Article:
Sirococcus clavigignenti-juglandacearum (butternut canker); Symptoms on butternut (Juglans cinerea) bark. September 2005.
TitleSymptoms
CaptionSirococcus clavigignenti-juglandacearum (butternut canker); Symptoms on butternut (Juglans cinerea) bark. September 2005.
Copyright©USDA Forest Service - Northeastern Area , USDA Forest Service/via Bugwood.org - CC BY 3.0
Sirococcus clavigignenti-juglandacearum (butternut canker); Symptoms on butternut (Juglans cinerea) bark. September 2005.
SymptomsSirococcus clavigignenti-juglandacearum (butternut canker); Symptoms on butternut (Juglans cinerea) bark. September 2005.©USDA Forest Service - Northeastern Area , USDA Forest Service/via Bugwood.org - CC BY 3.0
Sirococcus clavigignenti-juglandacearum (butternut canker); Symptoms, cross-section of trunk. October 2006.
TitleSymptoms
CaptionSirococcus clavigignenti-juglandacearum (butternut canker); Symptoms, cross-section of trunk. October 2006.
Copyright©Joseph O'Brien, USDA Forest Service/via Bugwood.org - CC BY 3.0
Sirococcus clavigignenti-juglandacearum (butternut canker); Symptoms, cross-section of trunk. October 2006.
SymptomsSirococcus clavigignenti-juglandacearum (butternut canker); Symptoms, cross-section of trunk. October 2006.©Joseph O'Brien, USDA Forest Service/via Bugwood.org - CC BY 3.0
Sirococcus clavigignenti-juglandacearum (butternut canker); Dead Butternut trees (Juglans cinerea), killed by Sirococcus clavigigenti-juglandacearum. November 2008.
TitleField Symptoms
CaptionSirococcus clavigignenti-juglandacearum (butternut canker); Dead Butternut trees (Juglans cinerea), killed by Sirococcus clavigigenti-juglandacearum. November 2008.
Copyright©USDA Forest Service - Forest Health Protection Eastern Region - St. Paul, MN , USDA Forest Service/via Bugwood.org - CC BY 3.0
Sirococcus clavigignenti-juglandacearum (butternut canker); Dead Butternut trees (Juglans cinerea), killed by Sirococcus clavigigenti-juglandacearum. November 2008.
Field SymptomsSirococcus clavigignenti-juglandacearum (butternut canker); Dead Butternut trees (Juglans cinerea), killed by Sirococcus clavigigenti-juglandacearum. November 2008.©USDA Forest Service - Forest Health Protection Eastern Region - St. Paul, MN , USDA Forest Service/via Bugwood.org - CC BY 3.0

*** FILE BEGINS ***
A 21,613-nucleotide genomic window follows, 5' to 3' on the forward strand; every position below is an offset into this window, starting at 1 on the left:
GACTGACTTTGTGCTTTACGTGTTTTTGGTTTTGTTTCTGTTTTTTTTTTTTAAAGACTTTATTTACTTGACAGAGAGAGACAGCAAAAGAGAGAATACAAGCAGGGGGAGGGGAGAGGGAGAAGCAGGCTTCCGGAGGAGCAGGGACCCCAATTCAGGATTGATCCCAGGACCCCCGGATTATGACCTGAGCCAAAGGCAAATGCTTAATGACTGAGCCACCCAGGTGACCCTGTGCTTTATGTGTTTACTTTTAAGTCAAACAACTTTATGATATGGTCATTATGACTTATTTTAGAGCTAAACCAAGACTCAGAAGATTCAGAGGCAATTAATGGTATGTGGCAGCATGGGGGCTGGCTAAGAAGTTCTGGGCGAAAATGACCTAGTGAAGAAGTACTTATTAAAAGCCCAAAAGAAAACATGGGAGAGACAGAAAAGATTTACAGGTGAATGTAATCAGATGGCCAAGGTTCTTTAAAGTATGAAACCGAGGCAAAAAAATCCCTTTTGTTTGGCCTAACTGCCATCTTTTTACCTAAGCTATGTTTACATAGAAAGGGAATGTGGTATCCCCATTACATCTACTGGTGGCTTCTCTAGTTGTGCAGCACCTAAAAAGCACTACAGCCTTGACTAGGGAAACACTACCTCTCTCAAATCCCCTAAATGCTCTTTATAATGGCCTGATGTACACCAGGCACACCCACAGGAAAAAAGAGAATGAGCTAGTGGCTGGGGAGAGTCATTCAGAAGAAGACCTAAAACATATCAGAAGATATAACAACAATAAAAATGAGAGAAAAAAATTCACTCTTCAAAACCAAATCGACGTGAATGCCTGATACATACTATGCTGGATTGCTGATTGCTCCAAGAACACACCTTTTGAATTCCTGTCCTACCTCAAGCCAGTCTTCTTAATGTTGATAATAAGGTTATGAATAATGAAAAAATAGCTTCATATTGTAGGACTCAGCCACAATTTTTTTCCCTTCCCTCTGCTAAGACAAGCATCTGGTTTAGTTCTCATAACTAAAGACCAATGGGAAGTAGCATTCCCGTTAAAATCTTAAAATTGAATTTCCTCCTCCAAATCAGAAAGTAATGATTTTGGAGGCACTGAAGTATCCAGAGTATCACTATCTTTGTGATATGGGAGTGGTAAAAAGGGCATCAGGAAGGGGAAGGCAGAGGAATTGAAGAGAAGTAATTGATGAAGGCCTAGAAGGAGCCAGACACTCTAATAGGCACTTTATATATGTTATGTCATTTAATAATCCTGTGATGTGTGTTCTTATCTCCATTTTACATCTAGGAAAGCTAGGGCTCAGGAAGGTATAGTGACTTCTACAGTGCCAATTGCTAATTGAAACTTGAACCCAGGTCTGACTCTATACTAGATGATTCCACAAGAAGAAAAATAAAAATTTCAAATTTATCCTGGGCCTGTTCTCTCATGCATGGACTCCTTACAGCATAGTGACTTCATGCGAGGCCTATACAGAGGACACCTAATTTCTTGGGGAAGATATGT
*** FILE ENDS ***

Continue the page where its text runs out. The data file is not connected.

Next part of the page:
Sirococcus clavigignenti-juglandacearum (butternut canker); Butternut canker symptoms on butternut (Juglans cinerea) before (bottom) and after (top) bark is removed. West Lafayette, Indiana, USA. November 2012.
TitleSymptoms
CaptionSirococcus clavigignenti-juglandacearum (butternut canker); Butternut canker symptoms on butternut (Juglans cinerea) before (bottom) and after (top) bark is removed. West Lafayette, Indiana, USA. November 2012.
Copyright©Tom Creswell, Purdue University/via Bugwood.org - CC BY-NC 3.0
Sirococcus clavigignenti-juglandacearum (butternut canker); Butternut canker symptoms on butternut (Juglans cinerea) before (bottom) and after (top) bark is removed. West Lafayette, Indiana, USA. November 2012.
SymptomsSirococcus clavigignenti-juglandacearum (butternut canker); Butternut canker symptoms on butternut (Juglans cinerea) before (bottom) and after (top) bark is removed. West Lafayette, Indiana, USA. November 2012.©Tom Creswell, Purdue University/via Bugwood.org - CC BY-NC 3.0

Identity

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Preferred Scientific Name

  • Sirococcus clavigignenti-juglandacearum Nair, Kostichka and Kuntz

Preferred Common Name

  • butternut canker

International Common Names

  • French: chancre du noyer cendre

Local Common Names

  • Germany: Sirococcus-Krebs der Walnuss

EPPO code

  • SIROCJ (Sirococcus clavigignenti-juglandacearum)

Taxonomic Tree

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  • Domain: Eukaryota
  •     Kingdom: Fungi
  •         Phylum: Ascomycota
  •             Subphylum: Pezizomycotina
  •                 Class: Sordariomycetes
  •                     Subclass: Sordariomycetidae
  •                         Order: Diaporthales
  •                             Genus: Sirococcus
  •                                 Species: Sirococcus clavigignenti-juglandacearum

Notes on Taxonomy and Nomenclature

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The form-genus Sirococcus is probably heterogeneous (Castlebury et al., 2003), and the affinities of this fungus are not clear.

Description